the writer is a lonely hunter


Dorset Feather Stitchery

Feedback from my recent post about the history of paisley print (you can read it here), directed me to the tradition of the Dorset feather stitchery. This is an embroidery stitch that was originally used to decorate rural workers’ smocks. The pattern uses feather stitch, buttonhole stitch, chain stitch and fly stitch to create a pattern similar to the droplet shaped motif found in paisley patterns.

Background to the development of this embroidery style can be found in a book written by Dorset woman Olivia Pass, published in 1957.  Even from the cover design, the border shows remarkable similarity to paisley patterns.


It is delightful as the writer of a short fiction collection titled Paisley Shirt to find the design incorporated into local Dorset craft. There are examples of Dorset Feather Stitchery in the Bridport Museum or you might wish to read Olivia’s book. Like my collection Paisley Shirt it is possible to purchase Dorset Feather Stitchery on Amazon.


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Triumphs and Challenges of 2017

Click on the pictures to find out what I’ve been up to!





Good things come in threes, too!


I’ve had three anthologies drop through my letterbox this week. It’s always a thrill to see my creative writing appear in print and this time I have two pieces of short fiction and one poem to celebrate.

Flash Fiction Festival One is an anthology of stories inspired by input at the first Flash Fiction Festival held in Bath during the summer 2017. Thank you to Jude Higgins as the director of this wonderful event and her team who have brought together flash fiction stories written by workshop presenters and participants. My story “Where There’s a Rick” draws upon a clash of events and memories and is told in just over 200 words.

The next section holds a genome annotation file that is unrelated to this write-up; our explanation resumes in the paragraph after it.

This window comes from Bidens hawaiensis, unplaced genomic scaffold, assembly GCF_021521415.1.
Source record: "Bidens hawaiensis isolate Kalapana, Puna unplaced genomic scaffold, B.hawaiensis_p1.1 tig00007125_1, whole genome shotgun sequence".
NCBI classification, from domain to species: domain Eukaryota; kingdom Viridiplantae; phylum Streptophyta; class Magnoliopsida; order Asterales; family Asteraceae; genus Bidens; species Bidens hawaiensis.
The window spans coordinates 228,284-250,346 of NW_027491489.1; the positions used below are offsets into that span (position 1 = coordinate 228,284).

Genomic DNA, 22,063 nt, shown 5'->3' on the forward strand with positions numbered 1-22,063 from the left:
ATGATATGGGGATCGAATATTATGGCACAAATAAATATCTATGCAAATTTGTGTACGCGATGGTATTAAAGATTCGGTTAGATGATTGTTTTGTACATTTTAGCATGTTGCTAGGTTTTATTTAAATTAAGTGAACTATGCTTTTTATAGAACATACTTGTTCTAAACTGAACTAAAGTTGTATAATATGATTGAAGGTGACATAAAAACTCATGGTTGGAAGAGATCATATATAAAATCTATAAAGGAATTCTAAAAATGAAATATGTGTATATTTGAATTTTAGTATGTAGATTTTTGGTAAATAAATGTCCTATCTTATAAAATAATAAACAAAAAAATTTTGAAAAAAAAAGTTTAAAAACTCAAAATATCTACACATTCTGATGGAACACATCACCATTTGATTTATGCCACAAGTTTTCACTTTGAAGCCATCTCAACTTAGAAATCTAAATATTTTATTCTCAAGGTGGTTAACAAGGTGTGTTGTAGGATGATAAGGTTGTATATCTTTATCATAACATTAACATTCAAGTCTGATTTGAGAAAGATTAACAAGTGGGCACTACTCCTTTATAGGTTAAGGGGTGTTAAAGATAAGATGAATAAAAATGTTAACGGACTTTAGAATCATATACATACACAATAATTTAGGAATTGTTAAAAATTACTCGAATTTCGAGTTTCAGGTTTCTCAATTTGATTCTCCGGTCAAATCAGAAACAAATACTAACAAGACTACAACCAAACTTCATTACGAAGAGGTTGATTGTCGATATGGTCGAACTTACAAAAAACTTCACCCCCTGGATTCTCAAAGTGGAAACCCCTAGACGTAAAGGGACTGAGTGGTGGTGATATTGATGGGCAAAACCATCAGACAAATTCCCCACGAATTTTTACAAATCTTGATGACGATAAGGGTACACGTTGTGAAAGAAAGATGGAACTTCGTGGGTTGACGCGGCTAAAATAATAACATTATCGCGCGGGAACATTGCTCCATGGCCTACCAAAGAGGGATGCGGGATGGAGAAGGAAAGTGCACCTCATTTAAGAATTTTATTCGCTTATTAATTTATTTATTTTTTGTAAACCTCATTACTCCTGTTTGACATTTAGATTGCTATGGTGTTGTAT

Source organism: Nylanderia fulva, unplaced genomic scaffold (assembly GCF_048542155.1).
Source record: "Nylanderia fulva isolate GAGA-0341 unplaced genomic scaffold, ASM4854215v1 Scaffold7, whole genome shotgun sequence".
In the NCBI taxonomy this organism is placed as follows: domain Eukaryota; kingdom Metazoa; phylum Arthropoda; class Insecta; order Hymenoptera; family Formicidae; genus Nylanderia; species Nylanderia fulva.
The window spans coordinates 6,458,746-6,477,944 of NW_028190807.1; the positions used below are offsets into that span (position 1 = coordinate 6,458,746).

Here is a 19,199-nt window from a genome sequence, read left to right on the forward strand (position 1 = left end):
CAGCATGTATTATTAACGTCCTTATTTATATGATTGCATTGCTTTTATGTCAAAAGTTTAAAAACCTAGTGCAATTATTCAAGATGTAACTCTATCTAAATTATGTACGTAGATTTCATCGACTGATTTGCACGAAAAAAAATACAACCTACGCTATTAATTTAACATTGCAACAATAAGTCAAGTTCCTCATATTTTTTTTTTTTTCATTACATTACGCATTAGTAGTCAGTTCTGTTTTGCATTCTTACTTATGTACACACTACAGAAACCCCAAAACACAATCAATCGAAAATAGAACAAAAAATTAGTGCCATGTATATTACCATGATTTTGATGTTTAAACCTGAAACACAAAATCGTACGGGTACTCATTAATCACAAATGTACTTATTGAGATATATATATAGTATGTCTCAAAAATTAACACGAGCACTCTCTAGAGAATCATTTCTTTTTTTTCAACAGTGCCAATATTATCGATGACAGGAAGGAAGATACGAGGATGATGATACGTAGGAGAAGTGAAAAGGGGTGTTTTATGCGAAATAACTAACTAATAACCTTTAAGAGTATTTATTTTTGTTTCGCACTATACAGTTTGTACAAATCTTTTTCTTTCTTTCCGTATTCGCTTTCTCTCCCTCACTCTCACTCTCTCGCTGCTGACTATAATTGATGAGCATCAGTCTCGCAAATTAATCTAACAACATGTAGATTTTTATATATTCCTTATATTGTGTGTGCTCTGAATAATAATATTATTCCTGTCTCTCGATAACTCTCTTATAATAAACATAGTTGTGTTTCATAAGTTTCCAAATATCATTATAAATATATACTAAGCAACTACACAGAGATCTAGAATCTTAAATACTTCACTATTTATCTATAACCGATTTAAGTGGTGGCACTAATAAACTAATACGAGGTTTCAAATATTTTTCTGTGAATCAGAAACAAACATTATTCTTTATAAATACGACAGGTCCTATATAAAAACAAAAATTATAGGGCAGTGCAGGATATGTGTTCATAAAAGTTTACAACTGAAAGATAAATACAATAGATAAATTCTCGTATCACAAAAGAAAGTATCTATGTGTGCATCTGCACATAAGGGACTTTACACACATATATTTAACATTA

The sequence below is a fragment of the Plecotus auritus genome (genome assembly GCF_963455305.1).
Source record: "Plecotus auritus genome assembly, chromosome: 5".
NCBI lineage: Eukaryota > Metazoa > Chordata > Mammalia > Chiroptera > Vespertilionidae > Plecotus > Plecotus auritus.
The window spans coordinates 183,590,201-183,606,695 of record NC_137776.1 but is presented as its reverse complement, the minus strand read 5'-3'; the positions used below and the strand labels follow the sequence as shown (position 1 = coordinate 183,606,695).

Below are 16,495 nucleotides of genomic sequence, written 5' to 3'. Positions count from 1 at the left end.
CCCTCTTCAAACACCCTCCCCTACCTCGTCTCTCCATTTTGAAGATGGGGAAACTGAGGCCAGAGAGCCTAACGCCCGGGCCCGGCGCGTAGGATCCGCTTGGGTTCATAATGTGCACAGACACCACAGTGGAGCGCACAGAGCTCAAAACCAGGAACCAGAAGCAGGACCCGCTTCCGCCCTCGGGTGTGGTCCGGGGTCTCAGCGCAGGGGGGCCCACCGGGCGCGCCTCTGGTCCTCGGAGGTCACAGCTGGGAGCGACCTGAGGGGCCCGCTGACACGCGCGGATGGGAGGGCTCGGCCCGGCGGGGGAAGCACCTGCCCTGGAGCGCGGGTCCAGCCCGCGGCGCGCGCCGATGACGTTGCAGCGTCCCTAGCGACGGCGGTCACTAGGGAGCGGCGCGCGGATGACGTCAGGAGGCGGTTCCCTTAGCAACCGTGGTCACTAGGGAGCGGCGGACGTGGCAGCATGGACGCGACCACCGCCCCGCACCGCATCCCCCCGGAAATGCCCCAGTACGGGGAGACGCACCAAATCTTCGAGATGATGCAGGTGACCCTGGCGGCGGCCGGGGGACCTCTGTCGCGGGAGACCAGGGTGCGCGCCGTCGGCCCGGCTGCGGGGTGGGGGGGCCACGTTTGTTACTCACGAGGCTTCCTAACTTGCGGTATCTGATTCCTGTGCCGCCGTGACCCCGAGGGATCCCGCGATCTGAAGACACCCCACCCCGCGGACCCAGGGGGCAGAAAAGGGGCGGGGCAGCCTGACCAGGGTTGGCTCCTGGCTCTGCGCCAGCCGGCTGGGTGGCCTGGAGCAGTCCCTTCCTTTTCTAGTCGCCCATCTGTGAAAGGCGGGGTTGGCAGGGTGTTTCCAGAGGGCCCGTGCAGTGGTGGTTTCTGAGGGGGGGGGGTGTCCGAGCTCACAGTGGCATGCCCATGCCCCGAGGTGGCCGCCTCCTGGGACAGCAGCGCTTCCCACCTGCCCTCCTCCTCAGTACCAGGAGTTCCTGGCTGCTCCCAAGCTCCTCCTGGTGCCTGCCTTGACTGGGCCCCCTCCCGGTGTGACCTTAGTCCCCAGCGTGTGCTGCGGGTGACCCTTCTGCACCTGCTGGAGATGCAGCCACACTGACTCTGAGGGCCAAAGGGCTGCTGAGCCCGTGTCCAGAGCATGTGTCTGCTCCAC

Glit-er-ary is the annual anthology published by Bridge House. It is a glittery collection of glit-er-ary tales that will add some sparkle to your reading. My story titled “Brighter Than Jewels” is set in Australia and draws upon the relationship between a mother and her teenage daughter.

Under is a collection of poetry published by Miriam Dokotliver and David Ross Linklater. Within the enigmatic cover are poems in a range of forms and styles which make for great reading.

So, good things come in threes, too!


Writers & Artists conference in Dorset

Scripted reading

Writers & Artists have teamed up with Arts University Bournemouth (AUB) to bring a How To Get Published conference to Dorset on 28 April 2018. The aim of the day is to provide tips and practicalities for getting to grips with writing.

The conference will take place at AUB where there is plenty of free parking.  The day will include: a writing workshop of your choice with Natasha Pulley for fiction, Nelle Andrews for non-fiction and Kayo Chingonyi for poetry; panel discussion with leading editors and publishing experts and the chance to hear from leading literary agents Emma Paterson and Therese Coen who are always on the lookout for debut authors to add to their lists. The programme provides information and advice about the writing and publishing process to help progress your book.

For all local writers there is an exclusive discount code to save £30 upon booking, and secure a ticket for just £65 (RRP £95) with lunch included. Simply enter AUBWRITE18 at the checkout to unlock your saving. You can find full details of the conference and booking information here.


Killer Ladybugs in Brighton

Back in May, I posted details of a comedy sketch writing workshop delivered by Juno Theatre in Lyme Regis. The collaborative 10-minute play developed from the workshop by Sarah Scally, Maria Pruden and I was then performed as a scripted reading at the Marine Theatre. (You can read about the event here.) After the positive feedback we received on Killer Ladybugs, I sent the script to other theatre groups and it has been accepted for performance as part of a short play night with Cast Iron Theatre in Brighton.


I am delighted to say that Killer Ladybugs will be performed by Cast Iron Theatre 24-25 November at Sweet Juke Box Theatre, Brighton. If you’d like to get tickets, you can purchase them here.


Writers’ Day at Salisbury Literary Festival, 29 October 2017

I had a splendid time at the Writers’ Day in Salisbury. The programme was packed and started with a warm-up session using improvisation as a tool for writing by Alison Jean Lester. The ‘yes, and…’ task was a great way to generate and overcome problems in story telling by working in partnership to produce alternating lines of a story.

Further workshops followed including an excellent session delivered by Rupert Wallis which provided a rule of thumb for generating a 25-word summary. Rupert suggested starting the summary with the  word ‘when’ and introducing the problem to be overcome with the word ‘must’. For my novel The String Games, a summary might be: when Nim’s brother is abducted and murdered as a child, she must overcome unresolved grief as an adult to integrate the loss.